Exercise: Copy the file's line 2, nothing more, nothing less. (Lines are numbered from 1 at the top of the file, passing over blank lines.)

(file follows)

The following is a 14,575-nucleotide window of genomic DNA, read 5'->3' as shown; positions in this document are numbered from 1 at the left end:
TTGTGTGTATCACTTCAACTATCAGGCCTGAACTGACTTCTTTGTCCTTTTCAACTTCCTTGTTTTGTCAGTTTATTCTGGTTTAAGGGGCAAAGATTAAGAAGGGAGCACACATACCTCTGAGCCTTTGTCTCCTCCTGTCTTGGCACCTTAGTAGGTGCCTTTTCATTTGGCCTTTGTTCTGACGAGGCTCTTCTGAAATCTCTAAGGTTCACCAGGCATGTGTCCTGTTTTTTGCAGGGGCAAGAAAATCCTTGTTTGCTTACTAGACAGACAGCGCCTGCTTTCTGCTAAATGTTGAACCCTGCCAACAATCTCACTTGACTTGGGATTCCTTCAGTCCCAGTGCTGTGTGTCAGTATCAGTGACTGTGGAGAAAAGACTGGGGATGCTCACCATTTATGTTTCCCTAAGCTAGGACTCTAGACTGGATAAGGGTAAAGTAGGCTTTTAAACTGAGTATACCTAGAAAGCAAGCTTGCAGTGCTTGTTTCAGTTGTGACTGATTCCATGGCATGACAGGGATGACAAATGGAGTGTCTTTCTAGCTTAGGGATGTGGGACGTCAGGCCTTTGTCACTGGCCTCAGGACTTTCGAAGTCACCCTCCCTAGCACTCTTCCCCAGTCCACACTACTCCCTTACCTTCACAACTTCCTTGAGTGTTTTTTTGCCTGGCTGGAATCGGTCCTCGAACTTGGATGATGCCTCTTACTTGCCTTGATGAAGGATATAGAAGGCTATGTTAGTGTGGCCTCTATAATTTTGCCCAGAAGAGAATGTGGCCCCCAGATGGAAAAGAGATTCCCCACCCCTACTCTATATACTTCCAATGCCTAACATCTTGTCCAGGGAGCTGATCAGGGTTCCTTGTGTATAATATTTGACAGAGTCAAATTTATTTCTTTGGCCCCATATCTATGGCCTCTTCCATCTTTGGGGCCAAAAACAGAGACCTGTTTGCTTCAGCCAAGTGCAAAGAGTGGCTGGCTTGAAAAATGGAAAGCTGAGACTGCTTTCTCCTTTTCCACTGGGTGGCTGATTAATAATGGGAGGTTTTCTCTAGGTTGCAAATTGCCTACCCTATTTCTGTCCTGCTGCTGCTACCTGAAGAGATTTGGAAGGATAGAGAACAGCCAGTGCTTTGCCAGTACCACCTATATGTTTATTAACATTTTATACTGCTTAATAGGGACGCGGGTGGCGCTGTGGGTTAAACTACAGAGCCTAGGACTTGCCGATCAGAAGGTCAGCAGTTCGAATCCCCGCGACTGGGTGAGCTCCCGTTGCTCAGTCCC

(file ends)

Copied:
TTGTGTGTATCACTTCAACTATCAGGCCTGAACTGACTTCTTTGTCCTTTTCAACTTCCTTGTTTTGTCAGTTTATTCTGGTTTAAGGGGCAAAGATTAAGAAGGGAGCACACATACCTCTGAGCCTTTGTCTCCTCCTGTCTTGGCACCTTAGTAGGTGCCTTTTCATTTGGCCTTTGTTCTGACGAGGCTCTTCTGAAATCTCTAAGGTTCACCAGGCATGTGTCCTGTTTTTTGCAGGGGCAAGAAAATCCTTGTTTGCTTACTAGACAGACAGCGCCTGCTTTCTGCTAAATGTTGAACCCTGCCAACAATCTCACTTGACTTGGGATTCCTTCAGTCCCAGTGCTGTGTGTCAGTATCAGTGACTGTGGAGAAAAGACTGGGGATGCTCACCATTTATGTTTCCCTAAGCTAGGACTCTAGACTGGATAAGGGTAAAGTAGGCTTTTAAACTGAGTATACCTAGAAAGCAAGCTTGCAGTGCTTGTTTCAGTTGTGACTGATTCCATGGCATGACAGGGATGACAAATGGAGTGTCTTTCTAGCTTAGGGATGTGGGACGTCAGGCCTTTGTCACTGGCCTCAGGACTTTCGAAGTCACCCTCCCTAGCACTCTTCCCCAGTCCACACTACTCCCTTACCTTCACAACTTCCTTGAGTGTTTTTTTGCCTGGCTGGAATCGGTCCTCGAACTTGGATGATGCCTCTTACTTGCCTTGATGAAGGATATAGAAGGCTATGTTAGTGTGGCCTCTATAATTTTGCCCAGAAGAGAATGTGGCCCCCAGATGGAAAAGAGATTCCCCACCCCTACTCTATATACTTCCAATGCCTAACATCTTGTCCAGGGAGCTGATCAGGGTTCCTTGTGTATAATATTTGACAGAGTCAAATTTATTTCTTTGGCCCCATATCTATGGCCTCTTCCATCTTTGGGGCCAAAAACAGAGACCTGTTTGCTTCAGCCAAGTGCAAAGAGTGGCTGGCTTGAAAAATGGAAAGCTGAGACTGCTTTCTCCTTTTCCACTGGGTGGCTGATTAATAATGGGAGGTTTTCTCTAGGTTGCAAATTGCCTACCCTATTTCTGTCCTGCTGCTGCTACCTGAAGAGATTTGGAAGGATAGAGAACAGCCAGTGCTTTGCCAGTACCACCTATATGTTTATTAACATTTTATACTGCTTAATAGGGACGCGGGTGGCGCTGTGGGTTAAACTACAGAGCCTAGGACTTGCCGATCAGAAGGTCAGCAGTTCGAATCCCCGCGACTGGGTGAGCTCCCGTTGCTCAGTCCC